belgiangoth wrote:531colin wrote:whats your saddle to pedal measurement that can't be accommodated by a 60cm frame?
come on colin, you know better than that - one measurement is not enough. Some people like large frames, some don't. I had someone 4" shorter than me ride my bike, he thought it was far too big for him and I think it's far too small for me. Sure, you can make bikes work with raised stems and seatposts, but that doesn't mean the bike fits.
With off-the-peg frames, one measurement is all you get.
I could turn your argument back on you, you say some like large frames, what do they mean by large frames?....do they want tall frames or long frames?
Most people who say they like large frames are people of my generation ( ) who have a fashion requirement for a tall frame with a horizontal top tube. Whatever happened to Freddie, who used to come on here and say "buy the biggest frame you can get your leg over"....I kinda miss him!
Back in the real world, I'm talking about production frames, and the trick is to make them as near as possible universally acceptable. So you have a sloping top tube, so theres plenty of clearance for folk that are bothered about that, and so you can get the bars relatively high for the "size" of the bike, but it can't be too sloped because some like their bars below their saddle, and steep slopes offend the traditionalists who actually wanted a horizontal top tube. Then you make sure the steerer is nice and long, and you have a range of bikes that will fit the huge majority of customers, with the usual trade-off between handlebar height and reach for somebody who could have either of 2 sizes.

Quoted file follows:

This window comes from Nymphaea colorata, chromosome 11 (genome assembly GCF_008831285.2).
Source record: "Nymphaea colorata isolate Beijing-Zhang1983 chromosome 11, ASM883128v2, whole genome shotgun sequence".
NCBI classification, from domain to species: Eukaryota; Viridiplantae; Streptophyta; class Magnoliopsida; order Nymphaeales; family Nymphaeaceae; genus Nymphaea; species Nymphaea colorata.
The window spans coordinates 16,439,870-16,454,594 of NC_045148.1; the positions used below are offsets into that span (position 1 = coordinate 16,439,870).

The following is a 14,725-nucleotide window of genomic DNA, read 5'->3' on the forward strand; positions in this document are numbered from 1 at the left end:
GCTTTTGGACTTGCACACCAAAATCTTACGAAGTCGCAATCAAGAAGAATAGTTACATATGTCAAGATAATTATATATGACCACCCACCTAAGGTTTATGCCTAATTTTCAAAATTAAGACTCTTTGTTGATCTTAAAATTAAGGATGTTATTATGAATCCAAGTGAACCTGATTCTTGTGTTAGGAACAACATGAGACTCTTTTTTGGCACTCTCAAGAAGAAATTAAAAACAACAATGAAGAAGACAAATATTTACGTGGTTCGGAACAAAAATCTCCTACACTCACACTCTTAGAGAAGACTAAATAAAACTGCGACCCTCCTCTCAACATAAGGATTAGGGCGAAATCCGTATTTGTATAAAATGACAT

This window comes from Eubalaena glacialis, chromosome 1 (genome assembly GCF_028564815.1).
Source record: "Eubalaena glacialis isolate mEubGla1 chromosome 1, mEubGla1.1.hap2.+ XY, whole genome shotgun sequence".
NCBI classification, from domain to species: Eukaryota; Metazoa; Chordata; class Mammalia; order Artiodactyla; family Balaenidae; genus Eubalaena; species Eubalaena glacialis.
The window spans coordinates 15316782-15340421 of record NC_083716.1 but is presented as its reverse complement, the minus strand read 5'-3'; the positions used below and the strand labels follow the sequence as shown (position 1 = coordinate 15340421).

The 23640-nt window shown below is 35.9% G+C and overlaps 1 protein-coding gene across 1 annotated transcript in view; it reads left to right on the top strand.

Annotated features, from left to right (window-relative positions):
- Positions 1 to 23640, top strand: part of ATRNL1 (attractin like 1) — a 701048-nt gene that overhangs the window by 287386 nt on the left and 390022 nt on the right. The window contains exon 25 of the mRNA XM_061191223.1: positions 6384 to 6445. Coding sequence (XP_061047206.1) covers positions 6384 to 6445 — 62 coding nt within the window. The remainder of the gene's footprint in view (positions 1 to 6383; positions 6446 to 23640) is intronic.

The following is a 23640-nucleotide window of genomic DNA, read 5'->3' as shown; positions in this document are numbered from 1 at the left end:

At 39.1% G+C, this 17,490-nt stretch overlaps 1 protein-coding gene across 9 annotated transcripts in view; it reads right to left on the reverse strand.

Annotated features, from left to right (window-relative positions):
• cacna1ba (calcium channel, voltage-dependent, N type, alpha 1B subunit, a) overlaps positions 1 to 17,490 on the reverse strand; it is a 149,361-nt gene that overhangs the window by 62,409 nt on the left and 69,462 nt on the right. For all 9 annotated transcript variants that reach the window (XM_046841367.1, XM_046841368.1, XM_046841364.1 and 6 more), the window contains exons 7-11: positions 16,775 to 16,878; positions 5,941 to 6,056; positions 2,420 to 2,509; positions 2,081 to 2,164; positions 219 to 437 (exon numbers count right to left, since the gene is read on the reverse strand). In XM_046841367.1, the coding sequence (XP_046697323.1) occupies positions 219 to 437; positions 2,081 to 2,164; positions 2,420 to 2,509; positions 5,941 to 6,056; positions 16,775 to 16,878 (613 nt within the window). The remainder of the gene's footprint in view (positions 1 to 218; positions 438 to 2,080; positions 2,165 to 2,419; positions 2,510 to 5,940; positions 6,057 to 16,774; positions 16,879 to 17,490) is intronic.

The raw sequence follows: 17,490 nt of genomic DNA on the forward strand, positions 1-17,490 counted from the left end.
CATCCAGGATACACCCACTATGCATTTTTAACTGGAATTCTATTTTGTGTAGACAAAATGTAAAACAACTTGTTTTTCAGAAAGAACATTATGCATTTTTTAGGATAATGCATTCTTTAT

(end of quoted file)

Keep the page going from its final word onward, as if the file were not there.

Sure, no production series is going to satisfy everybody's aesthetic and fashion requirements, what with some not liking big stacks of spacers, some really wanting a 60s bike, let alone the occasional customer who could really do with a long or short top tube.....but you can fit the huge majority of customers.